December 2, 2010 / 5:09 AM / 9 years ago

Ivory Coast's Ouattara wins vote: election chief

ABIDJAN (Reuters) - Ivory Coast presidential challenger Alassane Ouattara defeated Laurent Gbagbo in a run-off poll, the electoral commission said on Thursday, but Gbagbo immediately challenged the result.

Ivory Coast's presidential hopefuls, President Laurent Gbagbo (L) and Alassane Ouattara laugh during a meeting in Abidjan November 27, 2010. REUTERS/Thierry Gouegnon

Ouattara said he planned a national unity government after the chairman of the West African country’s electoral commission said he had won 54.1 percent of the vote.

Gbagbo’s party has already said it will dispute the provisional results, which were announced after an official deadline ran out on Wednesday, and an aide told Reuters on Thursday the result was “not legally valid”.

The U.S. ambassador to the United Nations, Susan Rice, said the U.N. Security Council was ready to take “appropriate measures” against anyone obstructing the electoral process in Ivory Coast, the world’s top cocoa grower.

After repeated delays, national election commission chairman Youssouf Bakayoko surprised reporters by walking into the U.N.-guarded hotel in Abidjan where Ouattara has made his base and reading off the results, which made Gbagbo the loser with 45.9 percent.

“The electoral commission has, in accordance with the law, handed over to the Constitutional Council, the results it has received and validated, accompanied by the result sheets,” Bakayoko told reporters, adding vote turnout was 81.09 percent.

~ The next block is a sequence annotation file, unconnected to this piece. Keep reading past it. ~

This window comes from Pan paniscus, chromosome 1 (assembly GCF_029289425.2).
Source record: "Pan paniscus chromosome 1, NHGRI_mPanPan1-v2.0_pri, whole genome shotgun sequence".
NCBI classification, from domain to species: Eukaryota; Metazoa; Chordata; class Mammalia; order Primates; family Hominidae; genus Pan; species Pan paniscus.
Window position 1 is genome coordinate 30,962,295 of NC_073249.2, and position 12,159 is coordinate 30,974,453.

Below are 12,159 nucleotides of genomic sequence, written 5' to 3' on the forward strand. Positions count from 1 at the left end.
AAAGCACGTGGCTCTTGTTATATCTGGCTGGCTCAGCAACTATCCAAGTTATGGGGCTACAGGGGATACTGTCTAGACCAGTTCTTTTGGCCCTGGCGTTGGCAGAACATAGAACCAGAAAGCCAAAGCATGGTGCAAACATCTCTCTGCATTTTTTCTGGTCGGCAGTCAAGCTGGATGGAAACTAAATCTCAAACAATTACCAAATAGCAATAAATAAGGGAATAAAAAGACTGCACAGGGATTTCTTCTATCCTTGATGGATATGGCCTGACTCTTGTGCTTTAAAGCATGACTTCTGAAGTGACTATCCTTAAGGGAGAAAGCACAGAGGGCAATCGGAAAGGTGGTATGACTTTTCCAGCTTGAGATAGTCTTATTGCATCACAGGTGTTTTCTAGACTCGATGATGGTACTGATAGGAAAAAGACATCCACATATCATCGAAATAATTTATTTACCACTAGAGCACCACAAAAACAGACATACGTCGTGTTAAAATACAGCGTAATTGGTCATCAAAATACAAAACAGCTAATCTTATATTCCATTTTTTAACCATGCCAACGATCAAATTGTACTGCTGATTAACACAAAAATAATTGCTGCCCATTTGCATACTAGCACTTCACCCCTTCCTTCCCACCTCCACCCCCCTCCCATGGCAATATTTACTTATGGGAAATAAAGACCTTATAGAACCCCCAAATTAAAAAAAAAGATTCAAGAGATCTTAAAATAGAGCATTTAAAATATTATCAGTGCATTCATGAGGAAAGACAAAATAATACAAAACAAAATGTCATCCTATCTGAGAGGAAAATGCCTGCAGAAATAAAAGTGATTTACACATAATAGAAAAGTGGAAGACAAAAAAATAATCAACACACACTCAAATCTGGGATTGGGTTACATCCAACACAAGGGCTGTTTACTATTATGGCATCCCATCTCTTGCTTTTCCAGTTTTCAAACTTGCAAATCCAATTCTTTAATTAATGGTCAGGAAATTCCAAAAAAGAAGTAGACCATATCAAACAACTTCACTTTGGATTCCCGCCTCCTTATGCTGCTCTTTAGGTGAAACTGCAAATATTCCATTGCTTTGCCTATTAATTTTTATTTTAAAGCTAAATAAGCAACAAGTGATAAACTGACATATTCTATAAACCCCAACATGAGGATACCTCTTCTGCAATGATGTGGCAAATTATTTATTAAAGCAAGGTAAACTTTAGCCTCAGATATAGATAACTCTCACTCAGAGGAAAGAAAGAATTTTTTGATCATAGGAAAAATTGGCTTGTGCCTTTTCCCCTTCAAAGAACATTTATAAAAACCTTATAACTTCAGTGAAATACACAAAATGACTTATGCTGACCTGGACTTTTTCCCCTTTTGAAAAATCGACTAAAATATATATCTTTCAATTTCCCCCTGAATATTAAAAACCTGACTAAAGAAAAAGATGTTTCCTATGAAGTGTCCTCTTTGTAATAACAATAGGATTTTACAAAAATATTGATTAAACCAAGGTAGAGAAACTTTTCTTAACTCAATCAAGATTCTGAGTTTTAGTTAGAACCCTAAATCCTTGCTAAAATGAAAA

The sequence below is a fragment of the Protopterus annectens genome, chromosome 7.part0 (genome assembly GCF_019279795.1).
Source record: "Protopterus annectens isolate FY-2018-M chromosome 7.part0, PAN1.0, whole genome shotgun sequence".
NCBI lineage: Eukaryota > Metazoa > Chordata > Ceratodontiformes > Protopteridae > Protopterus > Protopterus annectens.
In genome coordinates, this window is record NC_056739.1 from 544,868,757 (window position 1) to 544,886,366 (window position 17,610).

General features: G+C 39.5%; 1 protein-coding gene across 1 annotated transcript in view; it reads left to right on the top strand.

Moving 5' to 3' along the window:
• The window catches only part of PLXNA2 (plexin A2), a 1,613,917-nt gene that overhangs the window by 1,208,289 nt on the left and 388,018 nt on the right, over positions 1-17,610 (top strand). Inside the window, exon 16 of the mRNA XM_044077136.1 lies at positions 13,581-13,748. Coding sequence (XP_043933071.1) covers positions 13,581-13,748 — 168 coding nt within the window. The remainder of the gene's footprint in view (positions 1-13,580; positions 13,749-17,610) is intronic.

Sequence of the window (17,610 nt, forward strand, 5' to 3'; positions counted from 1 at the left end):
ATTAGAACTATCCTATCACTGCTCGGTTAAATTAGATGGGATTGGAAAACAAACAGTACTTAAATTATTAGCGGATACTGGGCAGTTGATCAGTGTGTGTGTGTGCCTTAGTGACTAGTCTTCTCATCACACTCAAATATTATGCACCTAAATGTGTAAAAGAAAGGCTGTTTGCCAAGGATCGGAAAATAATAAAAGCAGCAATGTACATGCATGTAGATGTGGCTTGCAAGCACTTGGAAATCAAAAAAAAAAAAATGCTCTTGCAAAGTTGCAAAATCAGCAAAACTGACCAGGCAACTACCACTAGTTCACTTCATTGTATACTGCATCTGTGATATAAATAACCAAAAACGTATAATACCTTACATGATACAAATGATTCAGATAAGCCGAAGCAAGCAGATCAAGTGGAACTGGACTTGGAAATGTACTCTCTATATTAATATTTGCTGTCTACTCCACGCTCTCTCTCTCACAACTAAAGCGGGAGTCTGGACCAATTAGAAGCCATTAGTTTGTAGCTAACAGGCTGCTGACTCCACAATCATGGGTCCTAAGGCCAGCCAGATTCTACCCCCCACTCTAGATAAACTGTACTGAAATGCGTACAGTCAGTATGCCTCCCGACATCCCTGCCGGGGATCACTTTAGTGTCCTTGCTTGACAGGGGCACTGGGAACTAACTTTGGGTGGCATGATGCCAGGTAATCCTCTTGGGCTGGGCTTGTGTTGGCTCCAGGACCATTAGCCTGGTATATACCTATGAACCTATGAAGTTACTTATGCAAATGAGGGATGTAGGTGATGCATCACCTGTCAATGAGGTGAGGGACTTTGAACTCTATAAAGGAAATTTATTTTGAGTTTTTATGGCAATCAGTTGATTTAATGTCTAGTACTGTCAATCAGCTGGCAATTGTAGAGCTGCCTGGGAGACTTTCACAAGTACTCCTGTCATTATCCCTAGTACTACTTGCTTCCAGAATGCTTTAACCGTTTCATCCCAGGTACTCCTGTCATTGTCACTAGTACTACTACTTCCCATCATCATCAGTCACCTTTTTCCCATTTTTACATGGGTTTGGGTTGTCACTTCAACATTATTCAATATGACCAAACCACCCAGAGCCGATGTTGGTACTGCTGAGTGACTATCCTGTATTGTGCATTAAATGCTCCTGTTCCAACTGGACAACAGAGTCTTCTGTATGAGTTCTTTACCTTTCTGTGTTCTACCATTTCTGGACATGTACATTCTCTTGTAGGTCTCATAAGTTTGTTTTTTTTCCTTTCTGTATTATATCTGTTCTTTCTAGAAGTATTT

Cheers erupted from Ouattara supporters gathered at the hotel, which has been placed under U.N. guard with a handful of armoured personnel carriers outside.

An earlier attempt by the election body to publish the results on Tuesday night failed when pro-Gbagbo members of the commission ripped up the sheet of tallies as a spokesman was trying to read them to a news conference.

The provisional results will now go for study by Ivory Coast’s top legal body, the Constitutional Council, which is presided over by a Paul Yao N’Dre, a staunch Gbagbo ally.

The vote, delayed for five years, was meant to reunite the country split in two after a 2002-2003 war, but has instead exposed existing north-south divisions that have exploded into outbreaks of violence.

Security forces shot dead at least four people at a Ouattara party office in an Abidjan suburb overnight, while members of Gbagbo’s party said they had been attacked at their residence in the same suburb by Ouattara’s militants, leaving some wounded.

Fears of unrest pushed cocoa prices up over three percent in Thursday trade. Many Ivorian exporters have suspended business. The yield on Ivory Coast’s $2.3 billion Eurobond has ticked slightly higher, reaching 10.68 percent compared to its pre-vote levels of below 10 percent.

The election commission failed to meet a Wednesday deadline to publish provisional results despite concerted international pressure for them to do so.

Gbagbo’s party has already urged the Constitutional Council to cancel the results in the rebel-held north, where Ouattara did well in the first round, alleging intimidation by rebels.

“We have the competence to judge results of the presidential election, which means we can invalidate results in certain voting bureaux where there were problems, permitting us not to count their votes,” said Paul Tayoro, the council’s spokesman.

U.N. Secretary General Ban Ki-moon said the world body “would safeguard the electoral process so that the will of the Ivorian people as expressed in the election will be respected”.

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